The Be Slave Free Network, which represents over 30 organisations from civil society, ethical business, and faith groups(1), welcomes the release of the report “Hidden in Plain Sight – An inquiry into establishing a Modern Slavery Act in Australia(2)”. The report adopts a human rights approach, supported by the Network.
The Network also welcomes an announcement by the Turnbull Government of a pilot program whereby access to the Support for Program for Trafficked Person’s is ‘de-linked’ from police processes for certain victims of forced marriage. Under the pilot program, the period of support for victims has been lengthened. This is an indication the government recognises the importance of a more victim-centred approach for trafficked persons and modern slavery.
Hidden in Plain Sight addresses the multifaceted nature of modern slavery crimes. Tackling its wide-ranging nature requires all key aspects of the report being picked up in the proposed legislation. Should all the recommendations be adopted it will have enormously positive impacts on the lives and destinies of potentially millions of people working in the supply chains in the Indo-Pacific region including Australia. It will also provide better options and outcomes for people at risks of being coerced into conditions of modern slavery and support for victims of the same crimes.
It will be good for business. It will create a level playing field whereby exploitation of workers through bonded labour and low or no wages cannot be used as a competitive advantage. Australian businesses will have an economic and reputational advantage over other countries where less compliance is required.
Further, the Network believes we have a chance to set a new world benchmark in the fight to end modern slavery. Whilst the 2015 United Kingdom Modern Slavery Act(3) was groundbreaking when it was adopted, its weaknesses are now showing. Within 18 months, there were moves to strengthen the transparency in supply chains component of the Act in the House of Lords. The lack of provision of legislation or regulation for a due diligence reporting framework, a central repository for reporting by business and penalties for non-compliance have all led to businesses not taking this requirement as seriously as they must. Australia can learn and do better. An Australian Modern Slavery Act offers business and government the chance to lead the way in shaping and positioning Australia as a country with the most promising practices to prevent, disrupt and abolish human trafficking, slavery and slave-like practices.
Below are the key elements the Be Slave Free Network believes should be in the legislation. Our experience of making changes to legislation (particularly the People Trafficking Visa Framework) is that this is a long and difficult process. It diverts the resources of civil society from preventing trafficking, supporting victims and survivors and undermines work with other sectors aimed at disrupting and abolishing slavery(4).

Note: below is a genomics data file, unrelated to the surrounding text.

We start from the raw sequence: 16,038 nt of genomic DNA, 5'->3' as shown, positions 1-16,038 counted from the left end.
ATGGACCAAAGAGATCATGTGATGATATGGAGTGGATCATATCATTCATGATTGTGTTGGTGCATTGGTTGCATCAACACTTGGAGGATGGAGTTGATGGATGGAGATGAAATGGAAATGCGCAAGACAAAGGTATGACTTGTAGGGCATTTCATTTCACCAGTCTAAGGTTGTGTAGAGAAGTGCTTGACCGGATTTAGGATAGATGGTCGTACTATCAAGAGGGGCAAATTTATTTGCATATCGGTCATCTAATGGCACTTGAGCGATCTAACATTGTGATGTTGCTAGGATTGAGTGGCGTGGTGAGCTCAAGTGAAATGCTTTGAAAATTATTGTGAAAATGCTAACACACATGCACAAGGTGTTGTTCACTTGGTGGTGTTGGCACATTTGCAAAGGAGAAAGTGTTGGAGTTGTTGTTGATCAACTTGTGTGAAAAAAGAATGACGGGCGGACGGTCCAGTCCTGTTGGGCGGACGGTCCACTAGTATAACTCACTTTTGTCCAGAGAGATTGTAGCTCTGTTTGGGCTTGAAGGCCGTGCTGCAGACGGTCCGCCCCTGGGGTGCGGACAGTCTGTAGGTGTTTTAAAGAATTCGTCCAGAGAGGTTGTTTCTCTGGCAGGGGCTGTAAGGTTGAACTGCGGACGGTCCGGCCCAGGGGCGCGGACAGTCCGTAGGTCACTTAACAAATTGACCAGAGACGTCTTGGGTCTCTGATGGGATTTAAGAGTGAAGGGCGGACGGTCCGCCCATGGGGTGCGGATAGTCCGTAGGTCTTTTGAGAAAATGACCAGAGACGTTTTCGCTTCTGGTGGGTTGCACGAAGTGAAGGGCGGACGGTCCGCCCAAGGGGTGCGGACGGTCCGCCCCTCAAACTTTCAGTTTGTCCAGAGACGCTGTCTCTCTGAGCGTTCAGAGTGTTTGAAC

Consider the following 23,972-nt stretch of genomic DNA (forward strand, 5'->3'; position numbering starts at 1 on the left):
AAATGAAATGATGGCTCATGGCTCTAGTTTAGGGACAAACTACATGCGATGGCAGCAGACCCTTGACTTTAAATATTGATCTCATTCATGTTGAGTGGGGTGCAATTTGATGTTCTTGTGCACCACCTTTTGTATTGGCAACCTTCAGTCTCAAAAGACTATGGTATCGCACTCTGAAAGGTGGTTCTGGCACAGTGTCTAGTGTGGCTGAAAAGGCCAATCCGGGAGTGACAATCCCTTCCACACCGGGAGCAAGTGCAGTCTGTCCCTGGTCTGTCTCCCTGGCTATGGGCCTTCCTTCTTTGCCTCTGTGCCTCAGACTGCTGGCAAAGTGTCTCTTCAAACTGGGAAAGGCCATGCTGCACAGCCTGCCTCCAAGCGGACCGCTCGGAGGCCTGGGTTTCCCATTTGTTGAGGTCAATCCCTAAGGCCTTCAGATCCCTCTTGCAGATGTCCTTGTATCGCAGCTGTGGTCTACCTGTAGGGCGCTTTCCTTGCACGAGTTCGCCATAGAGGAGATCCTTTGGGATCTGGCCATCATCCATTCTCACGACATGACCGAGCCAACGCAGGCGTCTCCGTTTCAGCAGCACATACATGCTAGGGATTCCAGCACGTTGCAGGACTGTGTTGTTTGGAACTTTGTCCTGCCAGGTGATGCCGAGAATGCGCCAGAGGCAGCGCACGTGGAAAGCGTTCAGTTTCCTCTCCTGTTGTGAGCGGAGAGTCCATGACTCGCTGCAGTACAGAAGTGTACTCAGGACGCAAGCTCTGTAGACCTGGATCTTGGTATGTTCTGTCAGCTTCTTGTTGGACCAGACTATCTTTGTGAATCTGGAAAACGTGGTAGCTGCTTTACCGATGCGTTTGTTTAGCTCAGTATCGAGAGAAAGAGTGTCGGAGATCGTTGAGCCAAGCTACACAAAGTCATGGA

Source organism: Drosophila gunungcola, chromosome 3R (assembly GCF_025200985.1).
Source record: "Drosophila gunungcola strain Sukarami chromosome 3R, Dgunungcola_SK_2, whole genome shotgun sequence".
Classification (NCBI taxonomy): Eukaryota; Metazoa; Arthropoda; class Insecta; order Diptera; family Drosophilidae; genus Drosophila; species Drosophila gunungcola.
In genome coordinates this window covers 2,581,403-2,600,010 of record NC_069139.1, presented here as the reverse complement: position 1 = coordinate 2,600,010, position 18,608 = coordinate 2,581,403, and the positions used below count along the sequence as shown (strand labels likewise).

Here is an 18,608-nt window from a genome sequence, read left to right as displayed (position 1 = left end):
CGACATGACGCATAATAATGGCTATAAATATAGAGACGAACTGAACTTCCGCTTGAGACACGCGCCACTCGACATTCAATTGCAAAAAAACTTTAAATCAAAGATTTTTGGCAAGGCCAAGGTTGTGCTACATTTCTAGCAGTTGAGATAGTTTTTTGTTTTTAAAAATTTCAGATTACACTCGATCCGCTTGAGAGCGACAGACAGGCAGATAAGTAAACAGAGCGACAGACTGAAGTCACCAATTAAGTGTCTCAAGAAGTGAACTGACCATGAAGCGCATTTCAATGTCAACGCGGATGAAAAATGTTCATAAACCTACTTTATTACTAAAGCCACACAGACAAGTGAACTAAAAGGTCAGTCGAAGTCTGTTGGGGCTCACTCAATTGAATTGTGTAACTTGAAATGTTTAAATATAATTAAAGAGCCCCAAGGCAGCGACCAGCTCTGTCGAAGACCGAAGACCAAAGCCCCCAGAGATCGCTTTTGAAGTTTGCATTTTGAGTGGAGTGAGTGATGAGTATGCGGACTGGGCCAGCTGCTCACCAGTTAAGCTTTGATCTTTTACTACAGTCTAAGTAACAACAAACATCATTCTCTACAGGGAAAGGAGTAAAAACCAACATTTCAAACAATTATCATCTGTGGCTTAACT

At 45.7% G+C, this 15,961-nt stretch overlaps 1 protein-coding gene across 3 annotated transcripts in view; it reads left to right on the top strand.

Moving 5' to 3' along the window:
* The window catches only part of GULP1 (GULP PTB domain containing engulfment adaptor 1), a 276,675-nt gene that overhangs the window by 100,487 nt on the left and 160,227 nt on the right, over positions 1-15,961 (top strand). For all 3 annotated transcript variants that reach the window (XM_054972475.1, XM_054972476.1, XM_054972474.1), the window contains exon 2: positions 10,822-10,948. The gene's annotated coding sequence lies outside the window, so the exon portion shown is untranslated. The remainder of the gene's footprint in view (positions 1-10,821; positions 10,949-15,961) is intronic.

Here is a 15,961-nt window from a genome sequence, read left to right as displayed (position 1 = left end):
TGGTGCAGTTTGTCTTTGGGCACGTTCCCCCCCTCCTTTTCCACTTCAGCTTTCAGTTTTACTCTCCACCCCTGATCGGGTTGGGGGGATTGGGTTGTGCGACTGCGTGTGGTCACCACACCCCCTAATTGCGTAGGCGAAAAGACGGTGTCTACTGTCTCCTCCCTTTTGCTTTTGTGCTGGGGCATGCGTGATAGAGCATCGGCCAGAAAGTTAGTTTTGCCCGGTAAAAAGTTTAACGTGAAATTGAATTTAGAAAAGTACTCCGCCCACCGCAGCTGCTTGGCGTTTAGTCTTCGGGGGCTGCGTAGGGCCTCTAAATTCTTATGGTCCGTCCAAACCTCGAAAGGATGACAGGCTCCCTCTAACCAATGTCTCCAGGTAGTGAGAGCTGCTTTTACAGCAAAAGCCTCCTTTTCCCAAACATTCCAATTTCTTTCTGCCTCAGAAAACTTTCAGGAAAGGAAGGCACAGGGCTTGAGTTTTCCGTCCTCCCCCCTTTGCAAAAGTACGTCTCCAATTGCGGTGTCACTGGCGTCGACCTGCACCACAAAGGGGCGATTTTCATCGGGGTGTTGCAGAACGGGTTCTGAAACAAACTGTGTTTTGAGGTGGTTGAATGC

Transparency in Supply Chains
- There should be penalties for non-compliance in reporting
- The threshold should be $25 million (in step with the definition of a large company in the Corporations Act)
- Entities with a high risk of having trafficking and slavery in their supply chains should be required to report below the agreed threshold
- Federal government and public bodies should be required to report and State and Territory and Local governments encouraged to follow suit
- A central government run reporting repository with clear reporting frameworks is necessary
Key to addressing slavery in Australia’s region is the introduction of mandatory modern slavery supply chain reporting for entities operating in Australia. The success of the legislation depends on listing and publishing the entities that are required to report. This was recommended by the landmark inquiry and is a crucial element in the public and business education and awareness campaign.
There should be a penalty in place for noncompliance in reporting for the entities over the minimum threshold. One of the contributors to the poor response by U.K. businesses to reporting there is the lack of penalties. As well as immediate financial penalties, there can be the secondary penalties attached to being named in the Parliament for non-compliance. They should include being ineligible for government contracts, grants and participation in trade missions.
We propose a reporting threshold of $25 million which is consistent with the definition of a large proprietary company in the Commonwealth Corporations Act. These companies are already required to report on their finances and activities. They are most likely to have global, multi-tiered supply chains where modern slavery is occurring. Further, with more entities reporting there will be a cascading effect through the supply chains of companies in the form of broader learnings within industries and shared knowledge bases. This proposed threshold is lower than the $100 million proposed by the Australian Government and the $50 million proposed by the inquiry report.
It does not make sense to have a threshold set higher than the U.K. threshold of approximately $50 million, because Australian companies that report in the UK would not have to report in Australia. It would miss a large number of companies that are likely to have multi-tiered global supply chains.